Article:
English warm meat pudding

(Recipe #37, pages 160 – 161)

Take 2 pounds of pure beef, remove all sinews, and chop it very fine together with a small onion. Then cream ¼ pound of butter and gradually stir in 8 whole eggs, a few spoonfuls of sour cream, lemon peel, a bit of pepper and allspice, an absolutely fresh herring cleaned and chopped very fine, 3 ounces of stale white bread (without the crust) moistened in cold water and squeezed, finely chopped mushrooms and morels, and the necessary salt. Continue reading

Another method (to pickle salt herring)

(Recipe #85, pages 143 – 144)

Prepare the herring as above, soaking them in water or preferably milk for two days to extract the salt completely. Then gut the fish and cut the flesh smooth. Layer the fish in a preserving jar or stoneware crock with whole shallots or small onions, capers, cloves, pepper, lemon slices, and a few bay leaves, and cover with vinegar. The milt can also be passed through a sieve and combined with vinegar to make a thick sauce and poured over the herring. Continue reading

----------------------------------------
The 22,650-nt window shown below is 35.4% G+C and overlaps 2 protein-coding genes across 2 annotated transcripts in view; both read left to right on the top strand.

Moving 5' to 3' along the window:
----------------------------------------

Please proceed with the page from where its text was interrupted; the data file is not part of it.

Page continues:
Fresh herring after the soup

(Recipe #79, page 143)

Prepare the herring as described in section I, no. 60 and cut them into diagonal pieces. Make a small wave of fresh butter in the middle of a dish with herring on both sides, or make a ring of herring slices around the butter, surrounded by overlapping white bread canapés. The dish should be passed with a dessert knife and a fork.

Translated by David Green.

Pike or pickerel poached and sauced (delicious)

(Recipe #42, pages 134 – 135)

After cleaning the fish thoroughly, larding it on both sides, and salting it a bit, fry it briefly in slightly browned butter; then add finely sliced onions and when they begin to soften add water. After cooking for ten minutes, add a refreshed and finely sliced herring, crumbled zwieback, some vinegar, ground pepper and nutmeg, and any needed salt. The sauce must be very well bound.

Translated by David Green.